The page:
If politicians of “our day” stopped using their power for revenge and settling scores, the African continent would be for the better, Archbishop Nicholas Duncan-Williams has said.
Using the forgiving spirit of late South African President Nelson Mandela as an example to admonish African leaders to stop using their power for settling scores, the founder of Action Chapel International said in his New Year’s Eve message that: “The reason why we fight one another, we hate one another, we destroy one another with education, with money, with power is because ignorance of purpose results in abuse”.
The Ghanaian preacher told the story of how Mr. Mandela, while President of South Africa after having been abused, assaulted, manhandled and denigrated in jail for 27 years, still had a heart of forgiveness to the extent that he once extended a hand of invitation to a white warden who used to urinate on him (Mandela) during his prison days, to come and sit at his dinner table in a restaurant.
“… When he [Mandela] had power, I was told that he went to a restaurant. He got up one day and said to his security: ‘Let’s go have something to eat’. … So, they went to this restaurant unannounced. They got in there and Mandela sat and ordered for food. While they were waiting for the food, he saw this Caucasian man sitting there eating, and he said to his security: ‘Invite that man to come and sit by me and eat at our table’.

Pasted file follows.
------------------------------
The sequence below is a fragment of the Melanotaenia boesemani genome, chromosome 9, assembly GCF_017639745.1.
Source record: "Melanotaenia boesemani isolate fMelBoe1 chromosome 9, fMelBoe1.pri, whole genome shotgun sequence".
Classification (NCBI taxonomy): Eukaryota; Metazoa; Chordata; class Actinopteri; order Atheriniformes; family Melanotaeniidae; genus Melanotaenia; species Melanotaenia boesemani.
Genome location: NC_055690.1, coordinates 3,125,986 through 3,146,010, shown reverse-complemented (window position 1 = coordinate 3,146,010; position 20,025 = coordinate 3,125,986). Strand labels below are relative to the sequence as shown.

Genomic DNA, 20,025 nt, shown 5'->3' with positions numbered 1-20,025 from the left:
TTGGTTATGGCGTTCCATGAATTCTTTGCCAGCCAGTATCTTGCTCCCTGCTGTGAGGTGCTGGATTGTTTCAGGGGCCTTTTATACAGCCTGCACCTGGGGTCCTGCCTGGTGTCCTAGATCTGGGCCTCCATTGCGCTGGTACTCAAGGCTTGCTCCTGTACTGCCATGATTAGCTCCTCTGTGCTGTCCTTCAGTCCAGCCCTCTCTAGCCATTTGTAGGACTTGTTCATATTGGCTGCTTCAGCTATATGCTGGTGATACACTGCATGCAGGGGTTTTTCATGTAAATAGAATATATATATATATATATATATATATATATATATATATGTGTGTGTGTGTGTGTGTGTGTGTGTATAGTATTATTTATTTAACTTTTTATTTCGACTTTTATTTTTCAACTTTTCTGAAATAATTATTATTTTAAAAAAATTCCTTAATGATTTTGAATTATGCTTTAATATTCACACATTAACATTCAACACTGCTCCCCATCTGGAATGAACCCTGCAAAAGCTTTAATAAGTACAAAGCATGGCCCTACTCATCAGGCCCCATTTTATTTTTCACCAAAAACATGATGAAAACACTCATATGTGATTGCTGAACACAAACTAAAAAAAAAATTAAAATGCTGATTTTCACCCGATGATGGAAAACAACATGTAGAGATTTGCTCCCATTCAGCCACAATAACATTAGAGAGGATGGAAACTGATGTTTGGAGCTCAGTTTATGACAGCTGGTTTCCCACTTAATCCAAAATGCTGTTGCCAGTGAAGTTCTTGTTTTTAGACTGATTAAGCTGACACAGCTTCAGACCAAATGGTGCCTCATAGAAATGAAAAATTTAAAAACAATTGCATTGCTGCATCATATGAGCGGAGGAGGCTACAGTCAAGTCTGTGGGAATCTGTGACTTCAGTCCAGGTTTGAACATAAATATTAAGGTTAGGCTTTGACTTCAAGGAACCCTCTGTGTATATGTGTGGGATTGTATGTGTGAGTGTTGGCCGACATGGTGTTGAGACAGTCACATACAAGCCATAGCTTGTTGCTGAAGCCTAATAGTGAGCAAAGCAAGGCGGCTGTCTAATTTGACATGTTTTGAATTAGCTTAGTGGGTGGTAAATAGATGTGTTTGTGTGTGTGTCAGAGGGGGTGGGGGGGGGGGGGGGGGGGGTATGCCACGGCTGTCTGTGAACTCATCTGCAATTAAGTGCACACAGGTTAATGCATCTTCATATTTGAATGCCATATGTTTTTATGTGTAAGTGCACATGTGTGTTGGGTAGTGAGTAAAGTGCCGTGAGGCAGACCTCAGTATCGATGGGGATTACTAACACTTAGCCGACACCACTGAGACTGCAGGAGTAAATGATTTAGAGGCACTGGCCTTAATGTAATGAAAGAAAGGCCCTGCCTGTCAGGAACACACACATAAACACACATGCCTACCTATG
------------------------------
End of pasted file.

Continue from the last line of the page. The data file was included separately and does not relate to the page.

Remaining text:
“So, the man came, sat down by him while he [Mandela] was waiting for his food and the man’s knees were shaking like this, his hands were shaking like this [he demonstrated]. Mandela didn’t say anything. And afterwards, he said: ‘Nice meeting you, have a good one’. He [the Caucasian] said: ‘Your Excellency, thank you’.
“When they left the restaurant, he [Mandela] said to his security men: ‘What do you think was wrong with that man? Did you realise he was shaking?’ And they said: ‘Yes, we think he is sick’. And Mandela said: ‘No, he is not sick. He was nervous and he was scared. And they said: ‘Sir, why was he nervous and scared?’ He said: ‘When I was in prison, anytime they beat me up and I called for water, he would come and stand over me and pee on me. And when he saw me as President with all that power, he was scared that I would do something to hurt him’”, Archbishop Duncan-Williams narrated.
“But Mandela said: ‘I’m better than that’. He realised that power is not for revenge; power is not to settle scores”, he noted, adding: “If the politicians of our day and of this continent would realise that power is not for revenge and power is not to be used to settle scores and to destroy people but power is to build and power is to be used to build bridges and help the next generation, we would have a better continent and a better Africa”.